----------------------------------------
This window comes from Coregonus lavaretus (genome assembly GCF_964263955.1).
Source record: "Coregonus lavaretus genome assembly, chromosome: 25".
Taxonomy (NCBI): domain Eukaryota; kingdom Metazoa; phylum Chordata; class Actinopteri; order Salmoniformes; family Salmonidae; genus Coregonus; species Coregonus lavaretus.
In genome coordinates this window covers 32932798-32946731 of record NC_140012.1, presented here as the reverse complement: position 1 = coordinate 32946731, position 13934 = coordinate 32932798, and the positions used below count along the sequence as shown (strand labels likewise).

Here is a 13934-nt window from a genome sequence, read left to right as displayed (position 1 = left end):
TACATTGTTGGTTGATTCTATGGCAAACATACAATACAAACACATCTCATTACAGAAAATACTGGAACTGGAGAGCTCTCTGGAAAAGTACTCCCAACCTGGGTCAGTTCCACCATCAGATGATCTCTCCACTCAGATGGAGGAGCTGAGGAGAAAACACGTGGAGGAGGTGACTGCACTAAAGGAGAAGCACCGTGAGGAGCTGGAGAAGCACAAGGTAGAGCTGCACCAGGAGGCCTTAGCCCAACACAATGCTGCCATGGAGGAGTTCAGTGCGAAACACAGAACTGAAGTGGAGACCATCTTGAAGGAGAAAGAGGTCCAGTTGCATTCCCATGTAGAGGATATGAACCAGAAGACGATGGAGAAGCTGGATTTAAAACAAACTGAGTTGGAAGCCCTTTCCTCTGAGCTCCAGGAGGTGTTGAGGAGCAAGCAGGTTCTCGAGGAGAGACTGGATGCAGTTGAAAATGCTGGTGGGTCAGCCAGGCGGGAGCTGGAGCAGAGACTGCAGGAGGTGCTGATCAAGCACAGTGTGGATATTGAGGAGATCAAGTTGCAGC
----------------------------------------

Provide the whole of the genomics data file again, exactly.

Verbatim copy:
This window comes from Coregonus lavaretus (genome assembly GCF_964263955.1).
Source record: "Coregonus lavaretus genome assembly, chromosome: 25".
Taxonomy (NCBI): domain Eukaryota; kingdom Metazoa; phylum Chordata; class Actinopteri; order Salmoniformes; family Salmonidae; genus Coregonus; species Coregonus lavaretus.
In genome coordinates this window covers 32932798-32946731 of record NC_140012.1, presented here as the reverse complement: position 1 = coordinate 32946731, position 13934 = coordinate 32932798, and the positions used below count along the sequence as shown (strand labels likewise).

Here is a 13934-nt window from a genome sequence, read left to right as displayed (position 1 = left end):
TACATTGTTGGTTGATTCTATGGCAAACATACAATACAAACACATCTCATTACAGAAAATACTGGAACTGGAGAGCTCTCTGGAAAAGTACTCCCAACCTGGGTCAGTTCCACCATCAGATGATCTCTCCACTCAGATGGAGGAGCTGAGGAGAAAACACGTGGAGGAGGTGACTGCACTAAAGGAGAAGCACCGTGAGGAGCTGGAGAAGCACAAGGTAGAGCTGCACCAGGAGGCCTTAGCCCAACACAATGCTGCCATGGAGGAGTTCAGTGCGAAACACAGAACTGAAGTGGAGACCATCTTGAAGGAGAAAGAGGTCCAGTTGCATTCCCATGTAGAGGATATGAACCAGAAGACGATGGAGAAGCTGGATTTAAAACAAACTGAGTTGGAAGCCCTTTCCTCTGAGCTCCAGGAGGTGTTGAGGAGCAAGCAGGTTCTCGAGGAGAGACTGGATGCAGTTGAAAATGCTGGTGGGTCAGCCAGGCGGGAGCTGGAGCAGAGACTGCAGGAGGTGCTGATCAAGCACAGTGTGGATATTGAGGAGATCAAGTTGCAGC